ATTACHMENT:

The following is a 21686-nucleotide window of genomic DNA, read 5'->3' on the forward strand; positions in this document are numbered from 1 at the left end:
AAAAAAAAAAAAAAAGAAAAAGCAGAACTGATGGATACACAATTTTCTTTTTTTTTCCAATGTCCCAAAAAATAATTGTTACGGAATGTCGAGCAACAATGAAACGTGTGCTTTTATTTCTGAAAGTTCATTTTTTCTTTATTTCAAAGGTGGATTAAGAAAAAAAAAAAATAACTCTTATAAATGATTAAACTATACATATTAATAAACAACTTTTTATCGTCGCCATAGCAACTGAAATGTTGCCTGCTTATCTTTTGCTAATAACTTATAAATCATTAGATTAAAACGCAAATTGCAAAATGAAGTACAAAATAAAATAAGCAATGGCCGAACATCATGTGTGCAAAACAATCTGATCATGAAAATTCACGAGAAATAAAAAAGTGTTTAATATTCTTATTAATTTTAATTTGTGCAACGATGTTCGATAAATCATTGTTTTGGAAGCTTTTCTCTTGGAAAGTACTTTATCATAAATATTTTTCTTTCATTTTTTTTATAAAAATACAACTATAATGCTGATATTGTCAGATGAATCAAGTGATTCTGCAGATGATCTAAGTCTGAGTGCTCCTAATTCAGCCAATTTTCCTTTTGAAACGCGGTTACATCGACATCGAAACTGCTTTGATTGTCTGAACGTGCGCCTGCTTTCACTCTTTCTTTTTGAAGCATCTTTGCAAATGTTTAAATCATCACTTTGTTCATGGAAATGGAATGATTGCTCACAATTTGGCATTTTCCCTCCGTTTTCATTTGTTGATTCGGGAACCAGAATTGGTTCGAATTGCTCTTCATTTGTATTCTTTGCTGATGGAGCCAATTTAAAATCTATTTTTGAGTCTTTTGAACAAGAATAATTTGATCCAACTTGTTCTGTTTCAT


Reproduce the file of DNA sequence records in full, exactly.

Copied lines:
The following is a 21686-nucleotide window of genomic DNA, read 5'->3' on the forward strand; positions in this document are numbered from 1 at the left end:
AAAAAAAAAAAAAAAGAAAAAGCAGAACTGATGGATACACAATTTTCTTTTTTTTTCCAATGTCCCAAAAAATAATTGTTACGGAATGTCGAGCAACAATGAAACGTGTGCTTTTATTTCTGAAAGTTCATTTTTTCTTTATTTCAAAGGTGGATTAAGAAAAAAAAAAAATAACTCTTATAAATGATTAAACTATACATATTAATAAACAACTTTTTATCGTCGCCATAGCAACTGAAATGTTGCCTGCTTATCTTTTGCTAATAACTTATAAATCATTAGATTAAAACGCAAATTGCAAAATGAAGTACAAAATAAAATAAGCAATGGCCGAACATCATGTGTGCAAAACAATCTGATCATGAAAATTCACGAGAAATAAAAAAGTGTTTAATATTCTTATTAATTTTAATTTGTGCAACGATGTTCGATAAATCATTGTTTTGGAAGCTTTTCTCTTGGAAAGTACTTTATCATAAATATTTTTCTTTCATTTTTTTTATAAAAATACAACTATAATGCTGATATTGTCAGATGAATCAAGTGATTCTGCAGATGATCTAAGTCTGAGTGCTCCTAATTCAGCCAATTTTCCTTTTGAAACGCGGTTACATCGACATCGAAACTGCTTTGATTGTCTGAACGTGCGCCTGCTTTCACTCTTTCTTTTTGAAGCATCTTTGCAAATGTTTAAATCATCACTTTGTTCATGGAAATGGAATGATTGCTCACAATTTGGCATTTTCCCTCCGTTTTCATTTGTTGATTCGGGAACCAGAATTGGTTCGAATTGCTCTTCATTTGTATTCTTTGCTGATGGAGCCAATTTAAAATCTATTTTTGAGTCTTTTGAACAAGAATAATTTGATCCAACTTGTTCTGTTTCAT